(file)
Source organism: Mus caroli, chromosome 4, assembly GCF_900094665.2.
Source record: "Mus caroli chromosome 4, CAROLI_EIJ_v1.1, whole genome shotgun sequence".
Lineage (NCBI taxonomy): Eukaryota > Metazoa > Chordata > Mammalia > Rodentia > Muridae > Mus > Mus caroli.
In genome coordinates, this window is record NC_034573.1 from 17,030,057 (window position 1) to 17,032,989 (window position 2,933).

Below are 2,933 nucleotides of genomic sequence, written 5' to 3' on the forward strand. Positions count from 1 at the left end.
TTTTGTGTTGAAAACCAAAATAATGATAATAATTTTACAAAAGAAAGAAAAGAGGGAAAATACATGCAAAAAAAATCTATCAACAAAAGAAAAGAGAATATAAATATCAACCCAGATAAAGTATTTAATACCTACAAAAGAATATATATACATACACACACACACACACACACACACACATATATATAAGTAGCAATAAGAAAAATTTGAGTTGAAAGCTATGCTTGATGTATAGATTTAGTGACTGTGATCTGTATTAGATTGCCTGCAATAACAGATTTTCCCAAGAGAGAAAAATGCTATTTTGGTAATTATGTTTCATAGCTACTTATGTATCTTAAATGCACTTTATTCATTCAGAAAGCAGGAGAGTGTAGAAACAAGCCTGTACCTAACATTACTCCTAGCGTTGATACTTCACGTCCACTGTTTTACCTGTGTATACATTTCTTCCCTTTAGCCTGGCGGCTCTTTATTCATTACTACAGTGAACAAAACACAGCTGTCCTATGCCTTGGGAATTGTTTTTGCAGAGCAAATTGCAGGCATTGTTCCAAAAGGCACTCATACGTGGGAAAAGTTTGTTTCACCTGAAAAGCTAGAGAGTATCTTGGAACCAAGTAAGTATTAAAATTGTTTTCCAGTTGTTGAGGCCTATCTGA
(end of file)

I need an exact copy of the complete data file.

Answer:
Source organism: Mus caroli, chromosome 4, assembly GCF_900094665.2.
Source record: "Mus caroli chromosome 4, CAROLI_EIJ_v1.1, whole genome shotgun sequence".
Lineage (NCBI taxonomy): Eukaryota > Metazoa > Chordata > Mammalia > Rodentia > Muridae > Mus > Mus caroli.
In genome coordinates, this window is record NC_034573.1 from 17,030,057 (window position 1) to 17,032,989 (window position 2,933).

Below are 2,933 nucleotides of genomic sequence, written 5' to 3' on the forward strand. Positions count from 1 at the left end.
TTTTGTGTTGAAAACCAAAATAATGATAATAATTTTACAAAAGAAAGAAAAGAGGGAAAATACATGCAAAAAAAATCTATCAACAAAAGAAAAGAGAATATAAATATCAACCCAGATAAAGTATTTAATACCTACAAAAGAATATATATACATACACACACACACACACACACACACACATATATATAAGTAGCAATAAGAAAAATTTGAGTTGAAAGCTATGCTTGATGTATAGATTTAGTGACTGTGATCTGTATTAGATTGCCTGCAATAACAGATTTTCCCAAGAGAGAAAAATGCTATTTTGGTAATTATGTTTCATAGCTACTTATGTATCTTAAATGCACTTTATTCATTCAGAAAGCAGGAGAGTGTAGAAACAAGCCTGTACCTAACATTACTCCTAGCGTTGATACTTCACGTCCACTGTTTTACCTGTGTATACATTTCTTCCCTTTAGCCTGGCGGCTCTTTATTCATTACTACAGTGAACAAAACACAGCTGTCCTATGCCTTGGGAATTGTTTTTGCAGAGCAAATTGCAGGCATTGTTCCAAAAGGCACTCATACGTGGGAAAAGTTTGTTTCACCTGAAAAGCTAGAGAGTATCTTGGAACCAAGTAAGTATTAAAATTGTTTTCCAGTTGTTGAGGCCTATCTGA